COOKED MEATS AND DELI
Brand strategies are credited with growing sales from £1.4bn to more than £1.7bn in ?ve years
THE COOKED meats market has experienced growing sales up from £1.4bn in 2000 to £1.73bn in 2005 - a rise of 24%. This has been due to the success of branding strategies among the major players, including the multiples, according to a new report from Mintel.
The development of trusted premium brands as well as effective product segmentation for healthy eating, organics and other aspects has also boosted spending levels. The report also reveals not only are more consumers enjoying international foods, but that they are willing to pay more for better quality and feel that they do have a little time to spend preparing food.
In part, this is also due to the new way in which 'cooking' is being defined. The process can now range from cutting up raw ingredients to simply adding a sauce to prepared meats and vegetables and assembling a dish from a variety of meal components. This offers a new role for foods such as cooked meats and, as a result, retailers and suppliers are beginning to educate consumers about this.
Cooked meats continue to be tied to specific meals (particularly salads and sandwiches) in the minds of many consumers. As such there is a seasonal element to sales with a lift in the summer period tied with higher consumption of eating cold foods in warmer months. The impact was notable in 2003 when a long hot summer added a considerable lift to sales of all products.
HAM REMAINS THE STALWART
With a 55% market share, ham is the primary protein in the market as a whole. As the best selling segment of the cooked meats market there has been further concentration of activity in ham. New product developments, including premium, healthy eating, and organic ranges, have all added value. For many consumers ham is a fridge staple, ideal for feeding the family, and an established part of the weekly shop that the consumer never wants to be without.
CHICKEN INNOVATION DIVERSIFYING USAGE
In the other cooked meats segment the concentration of activity has been in the poultry sector, particularly chicken. Sliced meats have seen some progress but there has been a high level of investment in portioned products. The range of flavoured, marinaded fillets and pieces has expanded as suppliers have sought to offer more exciting meal centres, as well as encourage the use of the meats as a meal compo-nent in contemporary ethnic dishes. These offer consumers savings in time, effort and energy in the kitchen.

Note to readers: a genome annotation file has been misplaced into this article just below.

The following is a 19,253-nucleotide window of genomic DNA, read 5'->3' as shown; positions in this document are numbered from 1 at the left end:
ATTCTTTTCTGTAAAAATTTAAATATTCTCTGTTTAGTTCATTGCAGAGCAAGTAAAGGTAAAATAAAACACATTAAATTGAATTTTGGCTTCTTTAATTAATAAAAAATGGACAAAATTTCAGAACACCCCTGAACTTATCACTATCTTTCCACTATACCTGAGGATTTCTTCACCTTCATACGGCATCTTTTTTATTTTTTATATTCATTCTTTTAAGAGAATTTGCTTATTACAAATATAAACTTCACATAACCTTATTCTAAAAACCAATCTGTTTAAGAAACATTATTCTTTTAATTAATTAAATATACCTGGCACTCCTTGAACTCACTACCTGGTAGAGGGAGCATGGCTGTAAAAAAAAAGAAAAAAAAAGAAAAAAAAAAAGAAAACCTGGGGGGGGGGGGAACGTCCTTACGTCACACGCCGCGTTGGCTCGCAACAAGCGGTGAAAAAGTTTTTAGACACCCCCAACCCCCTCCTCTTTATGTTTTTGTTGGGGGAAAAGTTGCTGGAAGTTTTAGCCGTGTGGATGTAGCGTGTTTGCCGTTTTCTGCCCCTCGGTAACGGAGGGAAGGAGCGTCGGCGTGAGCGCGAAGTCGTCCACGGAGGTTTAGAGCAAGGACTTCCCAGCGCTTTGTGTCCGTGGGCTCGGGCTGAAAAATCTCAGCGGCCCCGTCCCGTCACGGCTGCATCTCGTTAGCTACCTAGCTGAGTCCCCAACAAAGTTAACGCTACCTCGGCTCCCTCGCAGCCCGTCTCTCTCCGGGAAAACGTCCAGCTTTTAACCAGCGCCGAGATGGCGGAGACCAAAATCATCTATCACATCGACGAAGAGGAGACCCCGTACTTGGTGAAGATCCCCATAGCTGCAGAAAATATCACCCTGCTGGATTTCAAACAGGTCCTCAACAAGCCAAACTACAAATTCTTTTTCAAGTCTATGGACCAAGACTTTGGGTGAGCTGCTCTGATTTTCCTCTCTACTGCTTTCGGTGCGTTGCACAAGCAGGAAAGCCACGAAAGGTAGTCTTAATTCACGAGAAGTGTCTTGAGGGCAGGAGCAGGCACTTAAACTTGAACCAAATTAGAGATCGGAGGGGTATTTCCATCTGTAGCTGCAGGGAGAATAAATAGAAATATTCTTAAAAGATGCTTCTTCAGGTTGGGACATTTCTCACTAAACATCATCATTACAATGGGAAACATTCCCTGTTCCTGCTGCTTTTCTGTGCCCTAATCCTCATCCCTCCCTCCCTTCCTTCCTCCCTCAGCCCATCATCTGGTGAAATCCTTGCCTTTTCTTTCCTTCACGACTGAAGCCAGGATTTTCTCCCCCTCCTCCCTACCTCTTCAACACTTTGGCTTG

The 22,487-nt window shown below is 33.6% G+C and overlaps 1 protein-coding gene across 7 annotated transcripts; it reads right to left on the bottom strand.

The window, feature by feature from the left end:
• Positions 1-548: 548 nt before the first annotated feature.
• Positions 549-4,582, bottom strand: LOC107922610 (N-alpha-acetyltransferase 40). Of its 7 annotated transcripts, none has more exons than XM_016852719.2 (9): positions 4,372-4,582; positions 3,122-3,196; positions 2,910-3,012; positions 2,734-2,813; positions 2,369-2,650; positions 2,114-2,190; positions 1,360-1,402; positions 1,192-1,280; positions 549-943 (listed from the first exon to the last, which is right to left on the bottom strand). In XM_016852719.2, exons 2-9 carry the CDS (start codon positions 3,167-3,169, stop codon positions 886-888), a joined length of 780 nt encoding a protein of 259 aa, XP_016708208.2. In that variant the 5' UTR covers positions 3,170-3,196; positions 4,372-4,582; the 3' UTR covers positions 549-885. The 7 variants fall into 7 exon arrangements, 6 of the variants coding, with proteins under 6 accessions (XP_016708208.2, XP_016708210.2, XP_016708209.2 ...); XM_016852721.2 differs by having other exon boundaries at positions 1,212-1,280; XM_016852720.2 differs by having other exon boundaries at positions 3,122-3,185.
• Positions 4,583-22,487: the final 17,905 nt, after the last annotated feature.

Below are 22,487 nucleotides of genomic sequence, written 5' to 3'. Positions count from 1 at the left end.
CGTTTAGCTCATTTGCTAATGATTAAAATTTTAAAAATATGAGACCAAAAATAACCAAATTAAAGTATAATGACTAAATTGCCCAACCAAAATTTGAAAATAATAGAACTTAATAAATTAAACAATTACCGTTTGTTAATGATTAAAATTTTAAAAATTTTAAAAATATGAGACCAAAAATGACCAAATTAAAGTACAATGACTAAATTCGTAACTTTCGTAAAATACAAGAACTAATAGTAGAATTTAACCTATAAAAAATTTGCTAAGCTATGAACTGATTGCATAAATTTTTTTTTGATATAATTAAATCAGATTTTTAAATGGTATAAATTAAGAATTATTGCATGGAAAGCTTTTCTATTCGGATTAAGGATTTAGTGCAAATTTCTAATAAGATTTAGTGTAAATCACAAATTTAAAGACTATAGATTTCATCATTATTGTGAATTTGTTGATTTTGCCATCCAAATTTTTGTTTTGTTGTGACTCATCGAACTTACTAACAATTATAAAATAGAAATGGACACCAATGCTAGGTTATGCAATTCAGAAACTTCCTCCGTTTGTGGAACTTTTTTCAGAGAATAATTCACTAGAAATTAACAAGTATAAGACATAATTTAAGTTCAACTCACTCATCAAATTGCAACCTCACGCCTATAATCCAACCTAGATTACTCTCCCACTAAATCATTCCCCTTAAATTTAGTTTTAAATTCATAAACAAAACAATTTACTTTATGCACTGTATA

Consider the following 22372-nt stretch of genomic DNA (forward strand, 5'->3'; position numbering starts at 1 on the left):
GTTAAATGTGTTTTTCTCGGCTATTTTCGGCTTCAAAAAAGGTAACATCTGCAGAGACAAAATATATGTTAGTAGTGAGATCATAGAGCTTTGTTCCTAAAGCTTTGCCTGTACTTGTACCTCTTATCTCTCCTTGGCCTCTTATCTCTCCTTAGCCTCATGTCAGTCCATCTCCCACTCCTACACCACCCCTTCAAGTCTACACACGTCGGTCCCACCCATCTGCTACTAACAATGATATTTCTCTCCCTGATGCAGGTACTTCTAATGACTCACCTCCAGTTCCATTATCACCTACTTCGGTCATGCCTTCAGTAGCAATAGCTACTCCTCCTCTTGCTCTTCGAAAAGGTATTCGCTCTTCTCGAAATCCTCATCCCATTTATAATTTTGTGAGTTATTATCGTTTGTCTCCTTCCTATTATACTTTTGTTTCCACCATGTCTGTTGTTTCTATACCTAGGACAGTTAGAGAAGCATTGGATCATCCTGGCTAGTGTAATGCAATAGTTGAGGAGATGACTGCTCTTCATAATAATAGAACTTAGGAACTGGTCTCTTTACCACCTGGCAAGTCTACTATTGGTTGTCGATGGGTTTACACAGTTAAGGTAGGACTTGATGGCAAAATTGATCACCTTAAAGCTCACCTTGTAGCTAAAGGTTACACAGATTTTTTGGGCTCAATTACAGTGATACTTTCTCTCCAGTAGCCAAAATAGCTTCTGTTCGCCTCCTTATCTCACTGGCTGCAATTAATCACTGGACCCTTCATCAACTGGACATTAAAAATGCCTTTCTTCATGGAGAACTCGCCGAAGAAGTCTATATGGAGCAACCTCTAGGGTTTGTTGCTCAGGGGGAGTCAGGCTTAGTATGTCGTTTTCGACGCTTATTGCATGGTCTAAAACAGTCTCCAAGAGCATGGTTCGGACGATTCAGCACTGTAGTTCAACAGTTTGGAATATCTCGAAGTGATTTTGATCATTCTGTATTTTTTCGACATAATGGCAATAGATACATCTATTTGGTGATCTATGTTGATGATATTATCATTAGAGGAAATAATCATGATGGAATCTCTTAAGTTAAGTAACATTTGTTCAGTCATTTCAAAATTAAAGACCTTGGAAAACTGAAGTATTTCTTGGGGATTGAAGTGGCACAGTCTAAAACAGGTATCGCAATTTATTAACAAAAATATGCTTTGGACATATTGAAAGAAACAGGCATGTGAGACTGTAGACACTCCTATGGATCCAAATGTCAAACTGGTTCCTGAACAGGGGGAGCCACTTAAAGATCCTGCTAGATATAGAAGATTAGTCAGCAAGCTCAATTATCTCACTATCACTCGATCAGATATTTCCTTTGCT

Continental meats have experienced the highest level of growth. The market is still relatively young when compared to ham and or meats, with consumers still learning and experimenting across the portfolio. The buyer profile for such meats is more upmarket with a higher proportion of ABC1 households than delicatessen meats. In addition the growth in pre-packs has also lifted values.
Prepacks continue to take market share from loose products and account for the biggest proportion of sales in the cooked meats sector. The supermarkets are faced with a quandary as pre-packs are easier and cheaper to stock, but their customers like having an in-store deli counter, even if they do not buy much from it. Some of the multiples continue to develop grab-and-go formats - a halfway house between the deli counter and pre-packs.
RETAILER LABELS DONMINATE
The cooked meats market is dominated by retailer own brand products. In part this has been due to the success of the multiples' branding strategies, with effective differentiation and improvements in product quality leading to increased trust among consumers. Bernard Matthews leads manufacturer brands with a particular metier in cooked poultry meat. During 2005, the company took a strong role in investing in the cooked meat sector. The aim was to boost weight and frequency of cooked meat usage by encouraging consumers to use meats more creatively and to diversify its usage.
Future growth in the cooked meats market will depend on increased volume sales and value, according to Mintel. Suppliers have begun to recognise this, but there is considerable scope for further product development offering more user-friendly meal and snack solutions. Healthy eating will also be an important driver with a focus on salt content, as well as further development in the meat-free category and the possibility of functional food launches. In all cases, consumer education will be the key to success.
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